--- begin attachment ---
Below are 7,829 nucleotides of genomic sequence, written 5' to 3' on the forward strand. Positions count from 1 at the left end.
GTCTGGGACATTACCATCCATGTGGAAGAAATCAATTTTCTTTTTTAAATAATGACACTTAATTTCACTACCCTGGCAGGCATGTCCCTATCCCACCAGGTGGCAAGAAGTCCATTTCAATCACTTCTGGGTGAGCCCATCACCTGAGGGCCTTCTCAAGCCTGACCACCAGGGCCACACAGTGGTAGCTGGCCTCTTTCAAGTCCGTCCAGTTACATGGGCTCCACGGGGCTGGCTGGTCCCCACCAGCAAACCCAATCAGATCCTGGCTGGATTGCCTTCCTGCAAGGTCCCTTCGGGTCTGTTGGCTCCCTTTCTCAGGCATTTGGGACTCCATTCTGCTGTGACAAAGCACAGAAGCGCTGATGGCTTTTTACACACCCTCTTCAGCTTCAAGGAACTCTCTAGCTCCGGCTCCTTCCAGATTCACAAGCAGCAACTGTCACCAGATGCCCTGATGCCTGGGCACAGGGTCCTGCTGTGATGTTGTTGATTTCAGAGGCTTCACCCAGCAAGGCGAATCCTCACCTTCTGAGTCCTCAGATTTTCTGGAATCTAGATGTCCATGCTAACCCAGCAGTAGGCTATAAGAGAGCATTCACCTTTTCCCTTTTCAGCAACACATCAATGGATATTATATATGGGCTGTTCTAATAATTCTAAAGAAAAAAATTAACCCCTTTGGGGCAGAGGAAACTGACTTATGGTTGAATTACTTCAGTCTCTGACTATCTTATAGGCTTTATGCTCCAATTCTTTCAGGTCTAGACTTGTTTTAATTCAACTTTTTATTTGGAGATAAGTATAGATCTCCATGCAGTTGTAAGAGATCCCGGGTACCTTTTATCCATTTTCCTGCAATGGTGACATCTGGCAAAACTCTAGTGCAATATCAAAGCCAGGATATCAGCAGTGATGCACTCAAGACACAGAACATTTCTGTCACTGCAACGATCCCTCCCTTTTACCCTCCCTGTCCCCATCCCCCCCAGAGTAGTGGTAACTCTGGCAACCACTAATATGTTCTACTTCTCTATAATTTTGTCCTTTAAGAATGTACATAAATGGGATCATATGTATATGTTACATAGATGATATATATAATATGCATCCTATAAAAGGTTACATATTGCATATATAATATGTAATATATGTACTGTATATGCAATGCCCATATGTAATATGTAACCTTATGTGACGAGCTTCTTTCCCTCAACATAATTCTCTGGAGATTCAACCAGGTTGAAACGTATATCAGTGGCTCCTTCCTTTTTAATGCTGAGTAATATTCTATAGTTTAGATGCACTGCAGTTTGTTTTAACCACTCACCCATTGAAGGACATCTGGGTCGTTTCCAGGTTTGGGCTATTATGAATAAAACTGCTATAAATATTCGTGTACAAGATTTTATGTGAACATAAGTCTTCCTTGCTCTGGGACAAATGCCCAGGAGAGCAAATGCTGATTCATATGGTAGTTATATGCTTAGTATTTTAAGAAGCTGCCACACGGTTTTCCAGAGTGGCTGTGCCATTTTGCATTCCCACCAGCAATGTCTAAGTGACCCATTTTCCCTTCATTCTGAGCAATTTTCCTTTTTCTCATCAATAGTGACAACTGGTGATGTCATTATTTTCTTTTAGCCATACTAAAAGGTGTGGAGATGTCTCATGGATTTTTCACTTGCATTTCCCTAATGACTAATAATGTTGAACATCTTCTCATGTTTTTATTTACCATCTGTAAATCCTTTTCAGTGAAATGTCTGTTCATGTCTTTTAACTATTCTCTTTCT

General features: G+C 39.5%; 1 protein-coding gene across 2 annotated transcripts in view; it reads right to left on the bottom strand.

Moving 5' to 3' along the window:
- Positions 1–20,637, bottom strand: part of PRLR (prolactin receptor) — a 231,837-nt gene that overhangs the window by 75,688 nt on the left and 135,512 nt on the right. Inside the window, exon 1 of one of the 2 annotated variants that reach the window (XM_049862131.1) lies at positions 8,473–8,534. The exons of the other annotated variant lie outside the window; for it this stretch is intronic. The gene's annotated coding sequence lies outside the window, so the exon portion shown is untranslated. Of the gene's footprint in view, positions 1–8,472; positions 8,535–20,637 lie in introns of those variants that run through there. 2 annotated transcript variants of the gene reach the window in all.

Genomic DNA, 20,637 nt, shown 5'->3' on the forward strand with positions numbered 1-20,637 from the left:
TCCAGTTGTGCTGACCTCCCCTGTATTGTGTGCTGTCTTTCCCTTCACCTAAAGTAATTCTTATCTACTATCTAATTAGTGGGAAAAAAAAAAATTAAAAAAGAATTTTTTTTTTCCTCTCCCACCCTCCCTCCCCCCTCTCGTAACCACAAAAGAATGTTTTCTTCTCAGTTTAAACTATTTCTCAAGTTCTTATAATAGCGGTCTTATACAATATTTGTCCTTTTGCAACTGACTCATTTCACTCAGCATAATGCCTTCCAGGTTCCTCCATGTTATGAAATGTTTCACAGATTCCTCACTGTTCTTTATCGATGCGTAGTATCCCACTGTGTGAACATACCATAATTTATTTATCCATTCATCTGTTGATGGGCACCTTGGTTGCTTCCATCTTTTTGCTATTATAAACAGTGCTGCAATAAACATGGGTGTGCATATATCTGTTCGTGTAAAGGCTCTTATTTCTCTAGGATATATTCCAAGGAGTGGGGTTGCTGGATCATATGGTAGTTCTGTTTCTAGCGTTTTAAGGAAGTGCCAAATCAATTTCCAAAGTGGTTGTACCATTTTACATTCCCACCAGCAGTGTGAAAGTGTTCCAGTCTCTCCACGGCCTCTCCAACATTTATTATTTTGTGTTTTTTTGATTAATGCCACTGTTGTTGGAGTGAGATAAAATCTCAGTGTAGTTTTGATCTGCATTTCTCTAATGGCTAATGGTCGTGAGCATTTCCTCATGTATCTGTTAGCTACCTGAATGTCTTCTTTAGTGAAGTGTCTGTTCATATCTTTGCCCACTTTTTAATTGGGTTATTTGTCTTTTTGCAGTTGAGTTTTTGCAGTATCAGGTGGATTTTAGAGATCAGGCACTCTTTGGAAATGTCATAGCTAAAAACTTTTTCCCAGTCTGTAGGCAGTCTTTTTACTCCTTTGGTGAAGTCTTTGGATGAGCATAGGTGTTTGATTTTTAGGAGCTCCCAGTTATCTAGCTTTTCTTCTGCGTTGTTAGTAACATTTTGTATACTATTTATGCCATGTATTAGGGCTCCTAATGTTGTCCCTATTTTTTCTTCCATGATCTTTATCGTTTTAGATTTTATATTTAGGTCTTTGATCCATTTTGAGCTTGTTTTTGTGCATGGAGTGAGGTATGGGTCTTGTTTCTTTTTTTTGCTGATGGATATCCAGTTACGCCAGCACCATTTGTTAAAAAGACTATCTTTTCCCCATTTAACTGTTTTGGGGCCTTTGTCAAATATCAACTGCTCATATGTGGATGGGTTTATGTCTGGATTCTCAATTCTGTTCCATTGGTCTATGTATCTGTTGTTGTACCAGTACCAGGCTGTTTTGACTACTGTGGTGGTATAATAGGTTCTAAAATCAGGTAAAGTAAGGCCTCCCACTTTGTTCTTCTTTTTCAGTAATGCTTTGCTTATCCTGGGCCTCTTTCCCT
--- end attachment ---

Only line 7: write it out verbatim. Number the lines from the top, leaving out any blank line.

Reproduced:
TCCAGTTGTGCTGACCTCCCCTGTATTGTGTGCTGTCTTTCCCTTCACCTAAAGTAATTCTTATCTACTATCTAATTAGTGGGAAAAAAAAAAATTAAAAAAGAATTTTTTTTTTCCTCTCCCACCCTCCCTCCCCCCTCTCGTAACCACAAAAGAATGTTTTCTTCTCAGTTTAAACTATTTCTCAAGTTCTTATAATAGCGGTCTTATACAATATTTGTCCTTTTGCAACTGACTCATTTCACTCAGCATAATGCCTTCCAGGTTCCTCCATGTTATGAAATGTTTCACAGATTCCTCACTGTTCTTTATCGATGCGTAGTATCCCACTGTGTGAACATACCATAATTTATTTATCCATTCATCTGTTGATGGGCACCTTGGTTGCTTCCATCTTTTTGCTATTATAAACAGTGCTGCAATAAACATGGGTGTGCATATATCTGTTCGTGTAAAGGCTCTTATTTCTCTAGGATATATTCCAAGGAGTGGGGTTGCTGGATCATATGGTAGTTCTGTTTCTAGCGTTTTAAGGAAGTGCCAAATCAATTTCCAAAGTGGTTGTACCATTTTACATTCCCACCAGCAGTGTGAAAGTGTTCCAGTCTCTCCACGGCCTCTCCAACATTTATTATTTTGTGTTTTTTTGATTAATGCCACTGTTGTTGGAGTGAGATAAAATCTCAGTGTAGTTTTGATCTGCATTTCTCTAATGGCTAATGGTCGTGAGCATTTCCTCATGTATCTGTTAGCTACCTGAATGTCTTCTTTAGTGAAGTGTCTGTTCATATCTTTGCCCACTTTTTAATTGGGTTATTTGTCTTTTTGCAGTTGAGTTTTTGCAGTATCAGGTGGATTTTAGAGATCAGGCACTCTTTGGAAATGTCATAGCTAAAAACTTTTTCCCAGTCTGTAGGCAGTCTTTTTACTCCTTTGGTGAAGTCTTTGGATGAGCATAGGTGTTTGATTTTTAGGAGCTCCCAGTTATCTAGCTTTTCTTCTGCGTTGTTAGTAACATTTTGTATACTATTTATGCCATGTATTAGGGCTCCTAATGTTGTCCCTATTTTTTCTTCCATGATCTTTATCGTTTTAGATTTTATATTTAGGTCTTTGATCCATTTTGAGCTTGTTTTTGTGCATGGAGTGAGGTATGGGTCTTGTTTCTTTTTTTTGCTGATGGATATCCAGTTACGCCAGCACCATTTGTTAAAAAGACTATCTTTTCCCCATTTAACTGTTTTGGGGCCTTTGTCAAATATCAACTGCTCATATGTGGATGGGTTTATGTCTGGATTCTCAATTCTGTTCCATTGGTCTATGTATCTGTTGTTGTACCAGTACCAGGCTGTTTTGACTACTGTGGTGGTATAATAGGTTCTAAAATCAGGTAAAGTAAGGCCTCCCACTTTGTTCTTCTTTTTCAGTAATGCTTTGCTTATCCTGGGCCTCTTTCCCT